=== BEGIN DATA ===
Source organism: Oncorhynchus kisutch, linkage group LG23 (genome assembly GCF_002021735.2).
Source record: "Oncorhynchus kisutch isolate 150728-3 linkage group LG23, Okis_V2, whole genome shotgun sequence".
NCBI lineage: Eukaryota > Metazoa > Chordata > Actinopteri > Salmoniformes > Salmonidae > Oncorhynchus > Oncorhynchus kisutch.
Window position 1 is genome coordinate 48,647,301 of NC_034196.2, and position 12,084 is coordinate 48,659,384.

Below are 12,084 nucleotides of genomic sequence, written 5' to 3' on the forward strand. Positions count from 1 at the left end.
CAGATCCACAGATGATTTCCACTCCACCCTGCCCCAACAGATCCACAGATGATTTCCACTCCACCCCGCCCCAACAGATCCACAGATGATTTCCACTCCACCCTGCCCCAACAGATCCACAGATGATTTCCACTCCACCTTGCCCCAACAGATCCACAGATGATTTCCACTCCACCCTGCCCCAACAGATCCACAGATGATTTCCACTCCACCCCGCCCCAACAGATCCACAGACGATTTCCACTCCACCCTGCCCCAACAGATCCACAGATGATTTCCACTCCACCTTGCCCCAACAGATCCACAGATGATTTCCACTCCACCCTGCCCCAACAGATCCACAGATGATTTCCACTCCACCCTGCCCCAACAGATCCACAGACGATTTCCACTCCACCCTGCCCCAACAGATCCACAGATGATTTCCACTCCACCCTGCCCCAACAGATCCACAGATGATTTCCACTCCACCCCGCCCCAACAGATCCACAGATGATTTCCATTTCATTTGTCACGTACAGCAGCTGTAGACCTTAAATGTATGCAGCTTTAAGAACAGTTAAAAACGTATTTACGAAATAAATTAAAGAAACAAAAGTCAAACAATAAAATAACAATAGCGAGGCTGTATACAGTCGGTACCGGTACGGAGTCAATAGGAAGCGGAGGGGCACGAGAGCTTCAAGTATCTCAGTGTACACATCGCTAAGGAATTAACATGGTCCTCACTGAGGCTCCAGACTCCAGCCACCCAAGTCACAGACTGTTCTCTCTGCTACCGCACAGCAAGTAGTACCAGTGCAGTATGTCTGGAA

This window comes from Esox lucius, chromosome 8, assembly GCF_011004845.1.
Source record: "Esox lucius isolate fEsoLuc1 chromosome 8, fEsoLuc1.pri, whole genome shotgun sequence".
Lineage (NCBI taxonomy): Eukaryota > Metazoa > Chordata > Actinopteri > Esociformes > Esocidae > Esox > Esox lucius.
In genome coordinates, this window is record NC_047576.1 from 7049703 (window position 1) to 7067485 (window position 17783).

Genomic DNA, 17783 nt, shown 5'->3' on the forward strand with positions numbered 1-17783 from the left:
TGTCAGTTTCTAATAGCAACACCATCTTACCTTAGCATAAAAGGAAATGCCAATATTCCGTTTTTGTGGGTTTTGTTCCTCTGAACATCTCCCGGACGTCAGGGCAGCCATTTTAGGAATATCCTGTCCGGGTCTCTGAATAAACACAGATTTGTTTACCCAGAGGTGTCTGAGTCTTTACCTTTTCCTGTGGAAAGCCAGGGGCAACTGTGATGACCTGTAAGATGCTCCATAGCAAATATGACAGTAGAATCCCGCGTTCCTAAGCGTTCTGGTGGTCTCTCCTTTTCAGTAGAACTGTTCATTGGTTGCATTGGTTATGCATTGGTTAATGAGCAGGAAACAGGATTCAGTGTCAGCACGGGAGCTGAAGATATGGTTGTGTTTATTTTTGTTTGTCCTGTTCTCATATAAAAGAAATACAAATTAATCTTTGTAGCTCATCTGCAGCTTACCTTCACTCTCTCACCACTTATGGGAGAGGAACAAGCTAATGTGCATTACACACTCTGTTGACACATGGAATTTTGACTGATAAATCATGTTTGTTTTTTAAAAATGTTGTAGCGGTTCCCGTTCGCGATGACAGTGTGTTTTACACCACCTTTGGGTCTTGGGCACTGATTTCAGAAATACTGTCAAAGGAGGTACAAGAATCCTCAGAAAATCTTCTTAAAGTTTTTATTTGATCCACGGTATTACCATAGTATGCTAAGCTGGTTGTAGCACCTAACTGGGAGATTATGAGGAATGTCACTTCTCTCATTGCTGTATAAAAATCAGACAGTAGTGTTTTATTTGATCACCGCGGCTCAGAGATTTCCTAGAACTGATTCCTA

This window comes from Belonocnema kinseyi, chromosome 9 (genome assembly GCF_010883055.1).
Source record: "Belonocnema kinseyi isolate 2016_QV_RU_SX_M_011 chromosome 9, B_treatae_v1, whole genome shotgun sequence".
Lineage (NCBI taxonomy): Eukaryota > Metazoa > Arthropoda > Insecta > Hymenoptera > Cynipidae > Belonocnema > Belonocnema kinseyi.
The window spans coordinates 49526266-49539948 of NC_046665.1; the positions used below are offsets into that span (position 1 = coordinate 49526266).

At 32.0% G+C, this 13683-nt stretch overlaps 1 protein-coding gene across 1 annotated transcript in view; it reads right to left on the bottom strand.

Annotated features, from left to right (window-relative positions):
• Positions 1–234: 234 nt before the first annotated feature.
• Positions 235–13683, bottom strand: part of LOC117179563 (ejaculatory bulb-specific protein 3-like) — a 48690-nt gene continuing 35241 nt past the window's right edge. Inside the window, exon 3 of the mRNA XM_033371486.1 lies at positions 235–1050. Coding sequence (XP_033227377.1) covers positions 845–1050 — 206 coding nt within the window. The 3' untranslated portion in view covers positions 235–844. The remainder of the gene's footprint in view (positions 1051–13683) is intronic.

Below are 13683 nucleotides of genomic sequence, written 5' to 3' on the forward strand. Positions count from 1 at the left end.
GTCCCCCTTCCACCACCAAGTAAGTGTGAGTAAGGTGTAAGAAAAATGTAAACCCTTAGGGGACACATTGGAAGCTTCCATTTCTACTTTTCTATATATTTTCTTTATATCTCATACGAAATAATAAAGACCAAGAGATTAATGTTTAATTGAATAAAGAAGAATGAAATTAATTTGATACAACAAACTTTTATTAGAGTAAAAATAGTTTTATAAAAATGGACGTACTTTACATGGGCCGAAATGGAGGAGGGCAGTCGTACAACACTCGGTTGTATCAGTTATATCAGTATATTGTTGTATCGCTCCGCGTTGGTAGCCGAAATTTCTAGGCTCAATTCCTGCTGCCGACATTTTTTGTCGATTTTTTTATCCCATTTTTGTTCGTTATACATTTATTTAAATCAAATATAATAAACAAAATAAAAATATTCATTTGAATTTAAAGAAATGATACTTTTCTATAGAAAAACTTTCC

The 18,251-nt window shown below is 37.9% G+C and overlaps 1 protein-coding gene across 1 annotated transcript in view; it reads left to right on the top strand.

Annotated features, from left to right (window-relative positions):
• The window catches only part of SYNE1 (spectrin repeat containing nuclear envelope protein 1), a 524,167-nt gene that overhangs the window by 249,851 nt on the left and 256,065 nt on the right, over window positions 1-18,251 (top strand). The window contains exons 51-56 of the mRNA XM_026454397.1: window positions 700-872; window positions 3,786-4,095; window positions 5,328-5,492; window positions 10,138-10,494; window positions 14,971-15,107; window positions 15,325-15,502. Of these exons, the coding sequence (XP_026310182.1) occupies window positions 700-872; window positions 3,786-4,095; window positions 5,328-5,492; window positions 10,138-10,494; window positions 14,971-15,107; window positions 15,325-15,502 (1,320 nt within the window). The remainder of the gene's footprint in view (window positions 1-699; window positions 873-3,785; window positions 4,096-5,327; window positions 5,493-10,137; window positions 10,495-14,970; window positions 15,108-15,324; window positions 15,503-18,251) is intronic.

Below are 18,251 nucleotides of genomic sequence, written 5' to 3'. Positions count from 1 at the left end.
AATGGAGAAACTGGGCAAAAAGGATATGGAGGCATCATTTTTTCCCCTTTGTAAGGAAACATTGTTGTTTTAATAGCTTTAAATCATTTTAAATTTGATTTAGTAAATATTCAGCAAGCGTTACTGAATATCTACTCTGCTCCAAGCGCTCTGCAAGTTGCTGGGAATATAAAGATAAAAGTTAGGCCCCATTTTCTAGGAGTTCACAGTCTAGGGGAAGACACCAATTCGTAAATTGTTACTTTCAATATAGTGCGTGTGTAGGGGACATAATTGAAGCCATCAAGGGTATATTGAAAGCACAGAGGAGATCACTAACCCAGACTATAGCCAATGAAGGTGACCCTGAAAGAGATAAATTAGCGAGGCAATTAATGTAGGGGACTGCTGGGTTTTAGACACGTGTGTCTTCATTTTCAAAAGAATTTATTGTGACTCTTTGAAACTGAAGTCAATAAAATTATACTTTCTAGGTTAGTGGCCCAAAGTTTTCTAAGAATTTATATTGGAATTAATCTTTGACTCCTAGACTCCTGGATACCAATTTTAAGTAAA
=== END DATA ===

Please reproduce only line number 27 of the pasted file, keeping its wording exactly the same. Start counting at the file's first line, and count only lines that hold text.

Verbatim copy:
AATGGAGAAACTGGGCAAAAAGGATATGGAGGCATCATTTTTTCCCCTTTGTAAGGAAACATTGTTGTTTTAATAGCTTTAAATCATTTTAAATTTGATTTAGTAAATATTCAGCAAGCGTTACTGAATATCTACTCTGCTCCAAGCGCTCTGCAAGTTGCTGGGAATATAAAGATAAAAGTTAGGCCCCATTTTCTAGGAGTTCACAGTCTAGGGGAAGACACCAATTCGTAAATTGTTACTTTCAATATAGTGCGTGTGTAGGGGACATAATTGAAGCCATCAAGGGTATATTGAAAGCACAGAGGAGATCACTAACCCAGACTATAGCCAATGAAGGTGACCCTGAAAGAGATAAATTAGCGAGGCAATTAATGTAGGGGACTGCTGGGTTTTAGACACGTGTGTCTTCATTTTCAAAAGAATTTATTGTGACTCTTTGAAACTGAAGTCAATAAAATTATACTTTCTAGGTTAGTGGCCCAAAGTTTTCTAAGAATTTATATTGGAATTAATCTTTGACTCCTAGACTCCTGGATACCAATTTTAAGTAAA